My family and I were part of our second small group When I realized there were other LifePoint attendees who lived in my subdivision. We talked together about hosting a neighborhood fireworks show, since each of us knew of neighbors who’d spent a lot of money on fireworks the previous Fourth of July but seemed to shoot them almost as a competition. We contacted these neighbors and asked if they would be willing to combine their fireworks for a massive subdivision show. They all agreed and on the fourth we threw a big cookout party with a bonfire and fireworks. Before the fireworks started, people were introducing themselves and telling where they lived. As I made my way through the large crowd, I listened for any sign of or lack of spiritual conversation or words.
A few of the neighbors knew I was on staff at LifePoint; they made a point of introducing me to other families who had revealed that they attended LifePoint. I met twelve families that night who seemed open to the idea of attending a cookout at my house in a couple of weeks. I told them that the cookout was to discuss maybe having a Bible study at my house. Eight of those families showed up for the cookout, and seven of them committed to attending a six-week discussion/study on parenting. I found it very interesting that only four of these families actually attend a church. So there we were starting a neighborhood small group — and half the group was unchurched.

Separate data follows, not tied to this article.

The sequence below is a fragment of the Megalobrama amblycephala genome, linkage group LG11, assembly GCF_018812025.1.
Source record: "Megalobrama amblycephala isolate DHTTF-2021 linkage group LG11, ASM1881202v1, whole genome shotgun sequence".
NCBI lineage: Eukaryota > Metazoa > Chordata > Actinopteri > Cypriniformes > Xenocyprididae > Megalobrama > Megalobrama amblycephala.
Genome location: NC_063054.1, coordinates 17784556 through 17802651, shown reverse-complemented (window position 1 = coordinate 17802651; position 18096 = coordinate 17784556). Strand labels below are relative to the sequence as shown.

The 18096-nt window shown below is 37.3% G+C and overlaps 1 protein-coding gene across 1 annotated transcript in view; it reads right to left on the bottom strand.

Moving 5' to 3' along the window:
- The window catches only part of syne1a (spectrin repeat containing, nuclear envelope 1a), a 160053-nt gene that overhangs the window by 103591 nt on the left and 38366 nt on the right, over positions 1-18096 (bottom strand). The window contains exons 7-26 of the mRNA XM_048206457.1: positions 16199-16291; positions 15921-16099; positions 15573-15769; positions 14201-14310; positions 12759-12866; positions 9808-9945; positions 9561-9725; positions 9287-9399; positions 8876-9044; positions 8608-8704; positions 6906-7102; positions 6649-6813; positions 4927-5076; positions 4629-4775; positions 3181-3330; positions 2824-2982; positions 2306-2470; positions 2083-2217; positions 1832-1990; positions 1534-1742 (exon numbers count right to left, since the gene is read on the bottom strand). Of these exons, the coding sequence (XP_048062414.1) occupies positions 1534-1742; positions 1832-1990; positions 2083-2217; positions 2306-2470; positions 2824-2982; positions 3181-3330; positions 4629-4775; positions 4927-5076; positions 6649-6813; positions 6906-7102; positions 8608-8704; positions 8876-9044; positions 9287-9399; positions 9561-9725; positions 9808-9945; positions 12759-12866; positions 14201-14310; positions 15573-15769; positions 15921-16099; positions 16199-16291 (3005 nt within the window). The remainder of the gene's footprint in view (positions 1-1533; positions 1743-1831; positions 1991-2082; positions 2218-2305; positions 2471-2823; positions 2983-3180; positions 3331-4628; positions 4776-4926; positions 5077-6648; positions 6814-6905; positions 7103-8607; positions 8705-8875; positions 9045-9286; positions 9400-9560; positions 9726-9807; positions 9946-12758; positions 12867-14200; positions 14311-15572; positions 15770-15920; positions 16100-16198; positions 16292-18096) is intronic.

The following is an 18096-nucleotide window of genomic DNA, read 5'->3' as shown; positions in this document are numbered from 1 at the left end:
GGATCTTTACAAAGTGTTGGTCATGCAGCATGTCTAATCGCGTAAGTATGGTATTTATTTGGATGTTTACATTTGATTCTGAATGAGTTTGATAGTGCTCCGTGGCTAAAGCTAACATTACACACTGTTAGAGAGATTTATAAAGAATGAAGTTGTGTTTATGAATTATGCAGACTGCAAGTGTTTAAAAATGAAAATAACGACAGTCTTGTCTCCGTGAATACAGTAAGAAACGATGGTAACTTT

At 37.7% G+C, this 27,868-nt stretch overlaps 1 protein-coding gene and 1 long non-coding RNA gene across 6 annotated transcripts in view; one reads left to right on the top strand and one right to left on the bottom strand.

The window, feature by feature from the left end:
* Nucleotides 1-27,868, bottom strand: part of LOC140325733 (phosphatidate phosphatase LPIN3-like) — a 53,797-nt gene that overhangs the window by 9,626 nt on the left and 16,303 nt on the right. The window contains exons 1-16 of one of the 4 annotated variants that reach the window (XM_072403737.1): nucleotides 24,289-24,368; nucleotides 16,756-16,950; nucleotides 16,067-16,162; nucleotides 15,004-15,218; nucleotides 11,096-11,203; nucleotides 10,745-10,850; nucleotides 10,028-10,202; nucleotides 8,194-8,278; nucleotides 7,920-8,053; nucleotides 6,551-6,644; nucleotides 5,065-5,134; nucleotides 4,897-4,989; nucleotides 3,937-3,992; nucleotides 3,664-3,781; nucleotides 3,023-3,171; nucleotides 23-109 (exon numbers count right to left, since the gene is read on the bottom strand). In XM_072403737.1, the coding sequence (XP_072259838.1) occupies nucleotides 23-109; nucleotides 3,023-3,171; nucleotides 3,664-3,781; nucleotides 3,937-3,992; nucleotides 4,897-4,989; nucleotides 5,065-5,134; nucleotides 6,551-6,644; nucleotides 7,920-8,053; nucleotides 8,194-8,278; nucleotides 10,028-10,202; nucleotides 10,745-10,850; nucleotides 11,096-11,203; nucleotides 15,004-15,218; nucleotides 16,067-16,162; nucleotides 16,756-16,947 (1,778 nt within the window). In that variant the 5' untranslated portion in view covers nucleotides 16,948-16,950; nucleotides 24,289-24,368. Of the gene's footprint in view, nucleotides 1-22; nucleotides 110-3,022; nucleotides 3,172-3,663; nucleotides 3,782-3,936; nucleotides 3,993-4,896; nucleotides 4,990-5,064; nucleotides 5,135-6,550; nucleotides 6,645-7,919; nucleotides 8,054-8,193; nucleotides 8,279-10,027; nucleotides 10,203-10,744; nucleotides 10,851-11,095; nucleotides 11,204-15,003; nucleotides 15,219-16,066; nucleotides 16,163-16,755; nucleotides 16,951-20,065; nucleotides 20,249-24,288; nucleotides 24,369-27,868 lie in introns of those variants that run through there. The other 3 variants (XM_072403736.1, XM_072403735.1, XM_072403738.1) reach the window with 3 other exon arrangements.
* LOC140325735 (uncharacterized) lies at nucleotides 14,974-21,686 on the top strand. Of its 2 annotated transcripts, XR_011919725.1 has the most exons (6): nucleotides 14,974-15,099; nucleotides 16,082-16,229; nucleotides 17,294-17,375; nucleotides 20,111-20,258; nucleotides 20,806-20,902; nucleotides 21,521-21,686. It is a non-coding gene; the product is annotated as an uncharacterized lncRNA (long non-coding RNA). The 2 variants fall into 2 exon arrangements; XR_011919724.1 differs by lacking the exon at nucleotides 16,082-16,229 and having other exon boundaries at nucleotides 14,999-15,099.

We were a group for a little over six months. At some point we discussed other subdivision residents we had befriended over the last few months. Wondering if they would be interested in being in a small group, one of the couples in our group hosted an open house and each of us invited more neighbors. Within a few months we had two small groups meeting in our subdivision.
Mosley, Eddie (2011). Connecting in Communities: Understanding the Dynamics of Small Groups (Kindle Locations 339-353). Navpress. Kindle Edition.